The PTC found that the OTP is required to comply with its 16 July 2015 Decision to reconsider an investigation. The PTC noted that it is one of the main functions of the Chamber to exercise judicial oversight over the responsibilities of the Prosecutor during the early stages of investigations.
The PTC also found the Prosecutors November 2017 decision not to investigate was not non-reviewable as a ‘final decision’ per Rule 108. However, the PTC found that, in regards to article 53(4), they did not have the power under the Statute to review the Prosecutors decision in this case, and this part of the February 2018 application was dismissed. Nevertheless, the Chamber ordered the Prosecutor to reconsider her 6 November 2014 Decision in accordance with the 16 July 2015 Decision and the five main errors identified therein. The PTC ordered the prosecutor is to reconsider her decision by 25 May 2019. Judge Péter Kovács issued a partially dissenting opinion to the judgment. Judge Kovács accepted the Prosecutors November 2017 decision as being final, and therefore was not eligible for review. Further, the judge noted the 23 February 2018 application should have been dismissed for a lack of standing held by the applicant.
The Union of Comoros referred the situation to the ICC OTP in May 2013, for alleged war crimes and crimes against humanity committed by the Israeli Defence Force. In 2014 the Prosecutor decided there was no reasonable basis to proceed with an investigation into the Israeli raid on the Humanitarian Aid Flotilla. In response, by 16 July 2015, the PTC issued a decision for the OTP to reconsider investigation. On 29 November 2017, the OTP issued its Final Decision reaffirming the decision that preliminary examinations must close, which led to the application in February this year. (ICC-PTC)
Parties in Ntaganda case submit responses to Defence closing brief and closing submissions
On 7 November, a number of new filings were made in the case against Bosco Ntaganda at the ICC. The Office of the Prosecutor (OTP) filed a response to the Defence closing brief and the Defence also filed a response to this response. The Office of Public Counsel for Victims filed both a closing brief and a response to the Defence closing brief on behalf of the Former Child Soldiers. The Common Legal Representative (CLR) of the Victims of the Attacks also filed both a closing brief and a response to the Defence closing brief. The closing briefs from the prosecution and the CLR were filed on 20 April 2018, followed by a corrected version on 8 May 2018. The Chamber granted a filing extension to the Defence on 29 May 2018, and the Defence closing brief was eventually filed confidentially on 2 July 2018, followed by a corrigendum that was filed on 9 July 2018.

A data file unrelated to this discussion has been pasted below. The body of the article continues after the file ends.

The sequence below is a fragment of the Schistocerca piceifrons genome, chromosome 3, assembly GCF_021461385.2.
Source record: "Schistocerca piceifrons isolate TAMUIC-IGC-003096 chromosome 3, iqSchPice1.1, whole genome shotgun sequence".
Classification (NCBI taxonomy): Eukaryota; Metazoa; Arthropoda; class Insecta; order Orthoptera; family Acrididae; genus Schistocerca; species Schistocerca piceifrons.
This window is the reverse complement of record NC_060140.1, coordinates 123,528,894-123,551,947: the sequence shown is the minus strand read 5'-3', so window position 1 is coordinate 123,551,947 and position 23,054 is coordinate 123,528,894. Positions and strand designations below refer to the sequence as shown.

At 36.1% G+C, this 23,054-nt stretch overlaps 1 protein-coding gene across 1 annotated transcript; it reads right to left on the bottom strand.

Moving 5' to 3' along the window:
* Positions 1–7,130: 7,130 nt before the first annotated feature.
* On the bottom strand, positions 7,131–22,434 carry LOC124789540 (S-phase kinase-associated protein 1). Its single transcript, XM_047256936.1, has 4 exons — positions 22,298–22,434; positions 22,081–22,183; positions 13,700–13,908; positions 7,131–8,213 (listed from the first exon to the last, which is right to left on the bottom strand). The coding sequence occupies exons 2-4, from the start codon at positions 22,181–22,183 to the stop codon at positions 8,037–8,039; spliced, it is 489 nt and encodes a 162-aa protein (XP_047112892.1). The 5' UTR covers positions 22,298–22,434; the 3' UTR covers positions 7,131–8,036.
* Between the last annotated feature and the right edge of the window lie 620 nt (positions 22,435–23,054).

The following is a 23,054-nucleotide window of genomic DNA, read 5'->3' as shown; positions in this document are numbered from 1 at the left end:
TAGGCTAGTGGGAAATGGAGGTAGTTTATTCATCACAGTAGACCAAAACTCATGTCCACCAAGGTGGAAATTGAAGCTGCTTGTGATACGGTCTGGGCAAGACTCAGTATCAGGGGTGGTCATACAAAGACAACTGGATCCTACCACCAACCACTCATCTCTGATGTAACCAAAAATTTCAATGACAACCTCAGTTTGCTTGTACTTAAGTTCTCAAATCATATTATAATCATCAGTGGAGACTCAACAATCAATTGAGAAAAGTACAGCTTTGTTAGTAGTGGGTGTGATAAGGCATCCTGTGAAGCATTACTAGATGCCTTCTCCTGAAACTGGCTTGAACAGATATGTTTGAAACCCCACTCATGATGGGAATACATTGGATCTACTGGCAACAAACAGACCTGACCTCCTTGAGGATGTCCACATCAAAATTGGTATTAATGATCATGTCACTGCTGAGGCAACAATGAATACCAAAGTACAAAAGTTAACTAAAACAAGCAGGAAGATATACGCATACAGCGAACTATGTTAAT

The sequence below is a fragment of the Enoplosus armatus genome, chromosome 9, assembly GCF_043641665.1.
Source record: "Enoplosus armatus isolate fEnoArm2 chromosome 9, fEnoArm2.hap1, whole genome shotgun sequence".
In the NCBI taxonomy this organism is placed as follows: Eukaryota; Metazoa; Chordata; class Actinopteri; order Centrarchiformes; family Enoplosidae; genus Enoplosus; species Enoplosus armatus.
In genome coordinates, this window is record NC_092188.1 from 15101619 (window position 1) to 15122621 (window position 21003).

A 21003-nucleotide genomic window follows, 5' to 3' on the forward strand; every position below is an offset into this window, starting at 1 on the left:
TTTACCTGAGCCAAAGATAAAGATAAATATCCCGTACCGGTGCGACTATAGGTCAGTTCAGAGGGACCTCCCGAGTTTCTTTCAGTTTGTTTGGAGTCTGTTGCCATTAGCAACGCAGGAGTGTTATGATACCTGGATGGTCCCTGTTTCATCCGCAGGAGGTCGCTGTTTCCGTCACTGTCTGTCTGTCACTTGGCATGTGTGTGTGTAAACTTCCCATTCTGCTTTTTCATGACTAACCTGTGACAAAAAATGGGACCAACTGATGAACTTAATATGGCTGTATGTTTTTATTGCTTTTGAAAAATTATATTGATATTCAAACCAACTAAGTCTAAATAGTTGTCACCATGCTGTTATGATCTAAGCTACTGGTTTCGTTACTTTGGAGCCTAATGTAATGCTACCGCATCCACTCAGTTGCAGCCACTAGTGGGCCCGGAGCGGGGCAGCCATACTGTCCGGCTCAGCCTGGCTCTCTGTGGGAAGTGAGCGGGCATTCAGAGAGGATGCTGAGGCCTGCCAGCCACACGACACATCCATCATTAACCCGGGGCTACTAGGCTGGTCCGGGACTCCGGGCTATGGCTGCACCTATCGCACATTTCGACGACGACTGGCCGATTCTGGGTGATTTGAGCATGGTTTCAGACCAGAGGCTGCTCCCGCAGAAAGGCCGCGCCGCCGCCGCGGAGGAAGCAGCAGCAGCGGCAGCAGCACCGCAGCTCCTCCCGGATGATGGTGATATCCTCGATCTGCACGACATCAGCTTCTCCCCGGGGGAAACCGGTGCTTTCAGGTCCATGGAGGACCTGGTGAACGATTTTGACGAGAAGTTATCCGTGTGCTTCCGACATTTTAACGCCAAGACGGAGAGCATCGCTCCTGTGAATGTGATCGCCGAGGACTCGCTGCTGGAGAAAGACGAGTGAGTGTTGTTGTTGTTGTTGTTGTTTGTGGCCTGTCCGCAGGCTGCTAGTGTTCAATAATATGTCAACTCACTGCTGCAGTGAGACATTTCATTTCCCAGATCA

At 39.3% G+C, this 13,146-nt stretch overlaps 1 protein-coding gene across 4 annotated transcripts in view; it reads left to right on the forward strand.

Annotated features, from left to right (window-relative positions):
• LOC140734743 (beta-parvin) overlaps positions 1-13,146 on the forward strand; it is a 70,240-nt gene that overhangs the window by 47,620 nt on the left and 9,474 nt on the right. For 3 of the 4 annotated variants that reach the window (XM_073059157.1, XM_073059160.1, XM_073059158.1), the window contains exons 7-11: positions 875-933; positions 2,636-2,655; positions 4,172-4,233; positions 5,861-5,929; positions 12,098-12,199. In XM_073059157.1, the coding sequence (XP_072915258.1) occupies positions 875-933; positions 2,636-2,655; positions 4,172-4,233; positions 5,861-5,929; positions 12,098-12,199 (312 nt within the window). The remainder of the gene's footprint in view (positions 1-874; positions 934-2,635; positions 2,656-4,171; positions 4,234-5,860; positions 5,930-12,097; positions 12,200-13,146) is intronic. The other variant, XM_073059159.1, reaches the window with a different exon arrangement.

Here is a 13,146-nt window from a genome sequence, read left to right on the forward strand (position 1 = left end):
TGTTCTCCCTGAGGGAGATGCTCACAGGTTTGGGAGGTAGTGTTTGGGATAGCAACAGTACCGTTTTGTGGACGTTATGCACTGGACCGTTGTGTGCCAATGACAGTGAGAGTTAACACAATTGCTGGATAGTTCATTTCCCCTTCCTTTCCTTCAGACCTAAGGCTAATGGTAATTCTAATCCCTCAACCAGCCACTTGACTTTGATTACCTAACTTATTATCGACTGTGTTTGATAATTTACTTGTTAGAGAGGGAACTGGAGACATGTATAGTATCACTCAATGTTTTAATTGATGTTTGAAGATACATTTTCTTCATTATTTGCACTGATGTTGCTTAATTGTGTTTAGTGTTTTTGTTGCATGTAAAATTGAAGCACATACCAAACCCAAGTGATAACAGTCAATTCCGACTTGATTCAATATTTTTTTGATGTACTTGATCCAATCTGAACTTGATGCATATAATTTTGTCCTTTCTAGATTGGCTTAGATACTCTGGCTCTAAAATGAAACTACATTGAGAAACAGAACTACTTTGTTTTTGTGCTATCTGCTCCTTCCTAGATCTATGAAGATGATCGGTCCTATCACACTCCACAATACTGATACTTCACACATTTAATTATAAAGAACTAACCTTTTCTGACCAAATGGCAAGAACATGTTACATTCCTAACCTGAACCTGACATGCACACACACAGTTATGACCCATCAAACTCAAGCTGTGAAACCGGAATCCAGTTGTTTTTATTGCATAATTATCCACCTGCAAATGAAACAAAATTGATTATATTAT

In the OTP’s response, the Prosecution submitted that the Defence had misstated the law and the scope of the charges, and made counterarguments that were sparse and unconvincing. The OTP argued that Ntaganda was individually criminally responsible under Article 28 of the Rome Statute. In response, the Defence filed a submission setting out to prove that the allegations against Mr Ntaganda were “unsupported by the evidence, untrue and once they are removed from the equation, the Prosecution’s theory crumbles.”
The CLR’s response to the Defence closing brief addressed matters which related to the interests of the victims he represented “in order to demonstrate the weakness of the Defence’s position”. The Former Child Soldiers response to the Defence Closing Brief insisted that the evidence on the record proved beyond reasonable doubt that Mr Ntaganda was criminally responsible. The Former Child Soldiers, in their own closing brief, also requested that the Chamber find Mr Ntaganda guilty of the war crimes of conscripting and enlisting children and using them to participate actively in hostilities as well as subjecting them to rape and sexual slavery.
Similarly, the CLR’s closing brief reiterated that the evidence showed that Mr Ntaganda bore criminal responsibility for the crimes he committed as a direct perpetrator pursuant to Article 25(3)(a), through his orders and instructions pursuant to Article 25(3)(b), and as a superior pursuant to Article 28(a) of the Rome Statute. (ICC OTP Response to Defense Closing Brief) (ICC Defence Reply to OTP Response to Defence Closing Brief, CLR Response to Defence Closing Brief, ICC Former Child Soldiers Response to Defence Closing Brief, ICC Closing brief for CLR, ICC Former Child Soldiers Closing Brief)